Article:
It is His job to convict humanity of sin, righteousness, and judgment. He asks for no help from us in achieving this task. It is His to build the church, not ours. It is His kingdom to populate, we don’t hand out keys. If the big things are His, then what is our task? Go from this moment and do small things. Small things matter. “Whatever you do in word or in deed, do all in the name of the Lord Jesus, giving thanks through Him to God our Father.”[9]

Go from this moment and do small things.

Have a joyful countenance.

Sweep floors.

Change diapers.

Go through open doors.

Laugh a little.

Cry sometimes too.

Work hard.

Play the song again when it’s through.

Pray for people.

Keep your word.

Rejoice in the Lord always.

Thank Him when you see a pretty bird. Or an ugly one.

Pray without ceasing.

Speak the truth in love.

Let the word of God be at home in you.

Like the hand in a well fit glove.

Honor your spouse.

Honor your kids.

Honor your parents.

Honor everybody. It’s just simpler that way.

Love God.

Love what He loves.

Spend every moment knowing He is with you.

Remember that eternal life started the moment you believed in Him.[10]

Delight in the Lord, knowing that He will give you the desires of your heart.[11] Those desires will be shaped by Him as you learn to take delight in Him and in what He desires for you.

Pursue your dreams, but don’t let the magnitude of those dreams get in the way of the beauty of the small moments before you. Enjoy those moments with the Lord. Be faithful in the small tasks.

Go from this moment and do small things, because the small things matter to our big God, and He has a habit of using those things that seem small as world transforming forces. The writer of Hebrews describes such men and women as people of whom the world was not worthy.[12] Be people the world doesn’t deserve. Go from this moment and do small things for Him and with Him.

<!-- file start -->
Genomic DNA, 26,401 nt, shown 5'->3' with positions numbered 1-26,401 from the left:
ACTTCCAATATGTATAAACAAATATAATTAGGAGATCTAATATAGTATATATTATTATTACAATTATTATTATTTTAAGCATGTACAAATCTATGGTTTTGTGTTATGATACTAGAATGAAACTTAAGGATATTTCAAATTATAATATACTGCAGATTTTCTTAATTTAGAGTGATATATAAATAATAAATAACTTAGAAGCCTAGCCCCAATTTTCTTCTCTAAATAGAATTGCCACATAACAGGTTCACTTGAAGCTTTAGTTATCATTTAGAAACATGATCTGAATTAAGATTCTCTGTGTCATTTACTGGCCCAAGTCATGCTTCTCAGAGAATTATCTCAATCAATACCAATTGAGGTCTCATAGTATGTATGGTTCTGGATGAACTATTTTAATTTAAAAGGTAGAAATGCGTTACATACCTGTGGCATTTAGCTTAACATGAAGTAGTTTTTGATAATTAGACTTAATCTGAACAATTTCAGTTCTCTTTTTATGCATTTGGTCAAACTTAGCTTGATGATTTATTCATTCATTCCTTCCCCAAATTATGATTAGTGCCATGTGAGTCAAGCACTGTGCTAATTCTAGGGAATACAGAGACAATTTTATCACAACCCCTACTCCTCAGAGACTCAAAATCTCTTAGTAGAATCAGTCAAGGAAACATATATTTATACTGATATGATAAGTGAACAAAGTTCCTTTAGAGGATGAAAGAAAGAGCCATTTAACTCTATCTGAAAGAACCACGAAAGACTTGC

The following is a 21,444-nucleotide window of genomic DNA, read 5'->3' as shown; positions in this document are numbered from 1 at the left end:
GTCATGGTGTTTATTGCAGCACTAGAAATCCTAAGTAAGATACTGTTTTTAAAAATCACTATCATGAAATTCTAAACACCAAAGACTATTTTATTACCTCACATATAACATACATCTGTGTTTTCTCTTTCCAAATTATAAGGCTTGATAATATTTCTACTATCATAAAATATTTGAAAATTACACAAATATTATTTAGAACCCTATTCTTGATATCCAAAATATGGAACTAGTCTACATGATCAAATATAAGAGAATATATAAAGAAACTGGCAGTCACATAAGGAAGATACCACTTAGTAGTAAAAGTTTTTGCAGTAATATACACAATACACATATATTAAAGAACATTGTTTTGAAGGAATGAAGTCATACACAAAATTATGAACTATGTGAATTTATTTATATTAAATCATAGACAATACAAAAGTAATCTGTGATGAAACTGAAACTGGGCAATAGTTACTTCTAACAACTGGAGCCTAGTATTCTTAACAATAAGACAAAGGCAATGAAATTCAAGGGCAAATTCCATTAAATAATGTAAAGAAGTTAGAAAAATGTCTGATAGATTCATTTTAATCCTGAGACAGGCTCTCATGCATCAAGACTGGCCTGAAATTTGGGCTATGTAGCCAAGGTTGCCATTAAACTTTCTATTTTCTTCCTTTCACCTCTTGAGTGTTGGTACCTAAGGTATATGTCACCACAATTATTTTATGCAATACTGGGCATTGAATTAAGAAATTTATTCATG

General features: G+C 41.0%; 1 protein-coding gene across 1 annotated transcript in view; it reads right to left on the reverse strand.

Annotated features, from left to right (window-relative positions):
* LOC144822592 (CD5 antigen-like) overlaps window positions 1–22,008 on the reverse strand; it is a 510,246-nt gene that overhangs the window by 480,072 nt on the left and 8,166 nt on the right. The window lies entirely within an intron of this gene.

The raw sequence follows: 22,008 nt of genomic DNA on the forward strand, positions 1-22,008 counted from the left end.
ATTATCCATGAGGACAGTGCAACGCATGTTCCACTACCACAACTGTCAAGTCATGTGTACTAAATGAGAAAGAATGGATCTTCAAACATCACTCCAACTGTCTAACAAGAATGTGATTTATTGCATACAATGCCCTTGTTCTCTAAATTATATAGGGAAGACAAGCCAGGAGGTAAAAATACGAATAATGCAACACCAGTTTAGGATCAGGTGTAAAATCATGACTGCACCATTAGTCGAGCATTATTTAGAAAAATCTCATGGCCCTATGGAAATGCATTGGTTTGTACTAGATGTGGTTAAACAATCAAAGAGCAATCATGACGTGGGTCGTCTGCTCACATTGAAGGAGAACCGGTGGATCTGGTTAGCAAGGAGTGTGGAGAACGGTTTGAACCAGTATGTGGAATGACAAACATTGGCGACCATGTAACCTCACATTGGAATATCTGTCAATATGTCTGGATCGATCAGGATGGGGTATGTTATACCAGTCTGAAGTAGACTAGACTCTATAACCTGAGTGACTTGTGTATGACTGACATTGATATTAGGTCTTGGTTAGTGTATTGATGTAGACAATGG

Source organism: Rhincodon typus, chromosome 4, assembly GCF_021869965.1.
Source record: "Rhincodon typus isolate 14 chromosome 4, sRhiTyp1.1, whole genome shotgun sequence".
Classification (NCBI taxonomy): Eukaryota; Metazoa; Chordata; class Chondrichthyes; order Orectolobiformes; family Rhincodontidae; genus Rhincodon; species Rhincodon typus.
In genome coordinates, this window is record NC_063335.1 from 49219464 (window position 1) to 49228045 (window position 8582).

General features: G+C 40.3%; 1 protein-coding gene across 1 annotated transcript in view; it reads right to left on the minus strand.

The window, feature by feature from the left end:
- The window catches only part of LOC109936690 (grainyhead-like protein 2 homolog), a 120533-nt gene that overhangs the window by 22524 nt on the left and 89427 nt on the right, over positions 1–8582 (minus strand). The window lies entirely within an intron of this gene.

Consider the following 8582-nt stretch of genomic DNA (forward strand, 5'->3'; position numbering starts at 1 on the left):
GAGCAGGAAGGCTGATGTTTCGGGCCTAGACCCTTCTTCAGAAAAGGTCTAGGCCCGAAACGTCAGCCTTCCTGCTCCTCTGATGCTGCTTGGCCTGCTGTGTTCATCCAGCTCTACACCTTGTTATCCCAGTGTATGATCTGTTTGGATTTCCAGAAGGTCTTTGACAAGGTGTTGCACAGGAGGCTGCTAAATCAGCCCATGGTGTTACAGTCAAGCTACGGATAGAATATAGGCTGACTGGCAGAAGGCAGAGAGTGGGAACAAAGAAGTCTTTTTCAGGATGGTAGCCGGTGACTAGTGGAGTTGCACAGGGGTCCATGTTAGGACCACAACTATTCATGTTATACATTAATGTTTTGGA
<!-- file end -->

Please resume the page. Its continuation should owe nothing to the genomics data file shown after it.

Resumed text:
As you go, pursue your dreams, but always be pliable. God has a path paved ahead of you. Even now you have a glimpse of what may lie ahead. Pursue that glimpse, but never trust it fully.

It is certain that as we grow closer to Him our vision improves, and what may have been merely a glimpse before we can then recognize either as a misguided and empty mirage or as something of greater depth and truth than we had imagined possible. Pursue the glimpse, but don’t trust it fully. Trust only the One who has created you for the good works which He prepared beforehand.[13] Pursue dreams. Be pliable.

Whether one, two, or five talents, as in Jesus’ parable,[14] your education here is just a part of the capital with which you have been entrusted. You have been equipped by His word, and He’s got things and moments ahead for you. What will be your small things? What will be your small moments? Will you rejoice in those, appreciating that He is with you? Or will you miss out on the fellowship with your Lord who asks you to draw near to Him, and promises that He will draw near to you.[15]

Never, never forget that one who is faithful even in a very little thing is also faithful in much.[16]

I urge you, brothers and sisters, graduating class of 2016, go from this moment and do small things.



[1] 1 Cor 12:18.

[2] 1 Cor 9:24-25, 2 Tim 2:5.

[3] https://www.youtube.com/watch?v=5-1jgNhopNo.

[4] 1 Jn 3:1.

[5] Ex 1:15-21.

[6] Jam 3:3-6.

[7] Song 2:15.

[8] Ps 127:1.

[9] Col 3:17.

[10] Jn 6:47.

[11] Ps 37:3-6.

[12] Heb 11:38.

[13] Eph 2:10.

[14] Mt 25:14-30.

[15] Jam 4:8.

[16] Lk 16:10a.